98. Solidarité Femme pour un Futur Meilleur (SFFM), Democratic Republic of the Congo;
  99. Solidarité Femmes pour un Développement Durable des Savanes (SF2D-S), Togo;
  100. Soutien aux Actions des Femmes Indigentes au Maniema (SAFI-MANIEMA), Democratic Republic of the Congo;
  101. Synergie Sénégalaise pour l’Éducation et le Développement (SYSED), Senegal; https://sysed.wordpress.com/
  102. The Association for Women’s Rights in Development (AWID), Canada/International; https://www.awid.org/
  103. Une Femme qui en Soulève une Autre (FESA), Democratic Republic of the Congo;
  104. Union Chrétienne Féminine du Togo/Young Women’s Christian Association (UCF/YWCA-TOGO), Togo;
  105. Union de Genre pour le Développement Social, Democratic Republic of the Congo;
  106. Union des Cœurs Compatissants (UCCOM), Democratic Republic of the Congo; https://uccom-asbl.org/a-propos/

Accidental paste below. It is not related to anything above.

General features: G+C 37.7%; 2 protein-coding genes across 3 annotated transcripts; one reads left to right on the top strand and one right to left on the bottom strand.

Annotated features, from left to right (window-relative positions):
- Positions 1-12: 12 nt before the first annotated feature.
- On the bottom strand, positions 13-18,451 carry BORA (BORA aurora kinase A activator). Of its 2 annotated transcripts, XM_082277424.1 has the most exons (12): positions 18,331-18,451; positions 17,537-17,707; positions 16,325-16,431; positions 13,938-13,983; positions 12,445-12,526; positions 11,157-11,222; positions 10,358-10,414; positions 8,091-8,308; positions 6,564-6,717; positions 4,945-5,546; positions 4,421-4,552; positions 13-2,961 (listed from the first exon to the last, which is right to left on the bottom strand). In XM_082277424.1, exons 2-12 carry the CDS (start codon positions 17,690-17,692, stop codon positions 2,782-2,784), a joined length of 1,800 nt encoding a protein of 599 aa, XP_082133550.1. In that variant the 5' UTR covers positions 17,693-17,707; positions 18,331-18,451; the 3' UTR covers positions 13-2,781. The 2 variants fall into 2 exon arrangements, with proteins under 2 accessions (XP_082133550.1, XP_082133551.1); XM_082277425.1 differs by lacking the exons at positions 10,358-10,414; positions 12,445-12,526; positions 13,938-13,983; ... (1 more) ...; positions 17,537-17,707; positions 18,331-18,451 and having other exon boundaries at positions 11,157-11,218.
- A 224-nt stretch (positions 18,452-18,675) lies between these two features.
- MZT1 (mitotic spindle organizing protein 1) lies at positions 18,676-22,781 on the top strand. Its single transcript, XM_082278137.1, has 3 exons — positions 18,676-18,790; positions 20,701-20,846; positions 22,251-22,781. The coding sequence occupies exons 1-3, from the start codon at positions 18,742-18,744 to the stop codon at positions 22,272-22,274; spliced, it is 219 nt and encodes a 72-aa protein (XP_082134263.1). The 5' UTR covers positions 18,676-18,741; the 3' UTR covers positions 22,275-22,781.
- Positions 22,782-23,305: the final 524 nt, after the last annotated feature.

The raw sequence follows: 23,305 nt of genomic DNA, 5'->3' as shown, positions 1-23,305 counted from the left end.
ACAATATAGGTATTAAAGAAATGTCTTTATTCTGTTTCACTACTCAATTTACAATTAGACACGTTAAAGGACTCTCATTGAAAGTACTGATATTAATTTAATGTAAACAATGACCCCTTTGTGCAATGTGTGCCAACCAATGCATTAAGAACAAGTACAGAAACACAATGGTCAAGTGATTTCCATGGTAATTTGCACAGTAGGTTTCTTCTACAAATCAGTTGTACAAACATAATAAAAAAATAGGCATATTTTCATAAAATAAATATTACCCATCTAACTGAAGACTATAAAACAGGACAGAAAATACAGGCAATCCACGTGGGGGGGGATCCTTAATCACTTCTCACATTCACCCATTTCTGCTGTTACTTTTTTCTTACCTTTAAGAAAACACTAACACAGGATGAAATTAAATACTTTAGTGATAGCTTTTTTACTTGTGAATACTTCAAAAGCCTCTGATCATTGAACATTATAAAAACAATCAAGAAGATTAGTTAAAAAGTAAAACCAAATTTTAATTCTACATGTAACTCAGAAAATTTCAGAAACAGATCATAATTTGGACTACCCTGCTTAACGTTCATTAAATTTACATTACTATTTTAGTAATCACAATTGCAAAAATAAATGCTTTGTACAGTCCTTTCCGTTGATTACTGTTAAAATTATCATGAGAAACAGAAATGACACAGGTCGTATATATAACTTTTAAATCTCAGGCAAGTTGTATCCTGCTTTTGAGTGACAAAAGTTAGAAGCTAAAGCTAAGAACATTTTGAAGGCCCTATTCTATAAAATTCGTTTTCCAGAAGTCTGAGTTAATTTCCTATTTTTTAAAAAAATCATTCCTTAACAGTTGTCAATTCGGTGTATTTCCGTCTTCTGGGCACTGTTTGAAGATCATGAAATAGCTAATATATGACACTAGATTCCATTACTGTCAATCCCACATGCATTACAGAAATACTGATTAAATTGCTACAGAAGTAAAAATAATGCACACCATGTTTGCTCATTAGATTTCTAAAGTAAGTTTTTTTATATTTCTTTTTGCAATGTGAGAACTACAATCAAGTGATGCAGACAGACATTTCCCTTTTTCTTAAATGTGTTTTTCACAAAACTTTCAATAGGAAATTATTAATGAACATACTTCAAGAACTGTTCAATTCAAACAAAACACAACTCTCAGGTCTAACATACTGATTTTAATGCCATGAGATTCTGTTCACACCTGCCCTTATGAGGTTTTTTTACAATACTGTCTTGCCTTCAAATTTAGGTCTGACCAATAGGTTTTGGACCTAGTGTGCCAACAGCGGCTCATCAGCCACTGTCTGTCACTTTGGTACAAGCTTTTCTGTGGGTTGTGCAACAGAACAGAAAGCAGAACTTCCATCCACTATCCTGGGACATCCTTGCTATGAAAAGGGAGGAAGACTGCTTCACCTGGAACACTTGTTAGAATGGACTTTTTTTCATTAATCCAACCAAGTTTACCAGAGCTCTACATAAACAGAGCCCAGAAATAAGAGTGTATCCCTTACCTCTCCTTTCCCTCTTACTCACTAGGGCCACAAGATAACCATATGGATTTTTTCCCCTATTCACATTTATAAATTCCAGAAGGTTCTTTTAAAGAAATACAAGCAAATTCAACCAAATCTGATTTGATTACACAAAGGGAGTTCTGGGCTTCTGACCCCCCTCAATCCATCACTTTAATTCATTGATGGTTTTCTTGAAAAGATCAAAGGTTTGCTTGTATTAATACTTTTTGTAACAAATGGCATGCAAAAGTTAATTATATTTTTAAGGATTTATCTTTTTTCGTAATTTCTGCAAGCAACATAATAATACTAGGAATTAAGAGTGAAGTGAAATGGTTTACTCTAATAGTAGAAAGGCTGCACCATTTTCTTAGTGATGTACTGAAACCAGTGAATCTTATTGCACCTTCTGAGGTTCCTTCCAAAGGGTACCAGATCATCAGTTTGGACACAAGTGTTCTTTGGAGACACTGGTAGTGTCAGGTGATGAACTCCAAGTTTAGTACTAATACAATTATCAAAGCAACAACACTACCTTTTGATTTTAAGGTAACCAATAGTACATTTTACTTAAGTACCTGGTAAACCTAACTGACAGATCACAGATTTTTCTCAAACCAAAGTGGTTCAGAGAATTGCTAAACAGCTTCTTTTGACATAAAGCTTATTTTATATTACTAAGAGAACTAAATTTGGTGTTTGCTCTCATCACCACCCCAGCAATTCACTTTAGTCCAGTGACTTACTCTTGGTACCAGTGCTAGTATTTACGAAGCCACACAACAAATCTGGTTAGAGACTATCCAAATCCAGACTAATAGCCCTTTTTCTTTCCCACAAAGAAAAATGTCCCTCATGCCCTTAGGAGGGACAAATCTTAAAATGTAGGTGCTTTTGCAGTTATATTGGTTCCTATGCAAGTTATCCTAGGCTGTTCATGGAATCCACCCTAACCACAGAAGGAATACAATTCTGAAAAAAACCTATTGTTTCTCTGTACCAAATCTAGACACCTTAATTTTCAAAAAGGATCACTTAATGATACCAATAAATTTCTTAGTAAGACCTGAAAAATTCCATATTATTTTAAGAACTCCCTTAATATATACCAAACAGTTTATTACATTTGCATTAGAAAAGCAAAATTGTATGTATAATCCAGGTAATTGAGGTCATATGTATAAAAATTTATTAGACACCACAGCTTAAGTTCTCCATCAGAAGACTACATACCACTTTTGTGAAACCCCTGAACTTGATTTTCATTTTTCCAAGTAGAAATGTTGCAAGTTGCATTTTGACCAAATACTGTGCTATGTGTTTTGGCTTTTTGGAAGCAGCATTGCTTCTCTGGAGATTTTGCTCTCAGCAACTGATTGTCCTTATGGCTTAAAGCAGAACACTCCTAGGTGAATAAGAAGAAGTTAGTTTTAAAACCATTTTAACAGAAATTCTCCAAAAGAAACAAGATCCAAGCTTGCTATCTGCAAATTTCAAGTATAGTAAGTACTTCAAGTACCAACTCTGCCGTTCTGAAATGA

107. Union des Femmes Chefs d’Entreprises du Sénégal (UFCE SENEGAL), Senegal;
  108. Union des Femmes Paysannes du Maniema (UFEPA-MANIEMA), Democratic Republic of the Congo;
  109. Union pour la Promotion des Femmes (UPF asbl), Democratic Republic of the Congo
  110. Vivre En Comptant sur les Femmes (VECOF), Cameroon;
  111. Wapandaji (AW), Democratic Republic of the Congo;
  112. WASE Women, Democratic Republic of the Congo;
  113. Winner Group, Togo;
  114. Women AgrobussnessClub (WABC), Togo;
  115. Women and Children Protection (WCP), Democratic Republic of the Congo;
  116. Women Environmental Programme Burkina (WEP), Burkina; http://climatdeveloppement.org/lercd/women-environmental-program-burkina-faso/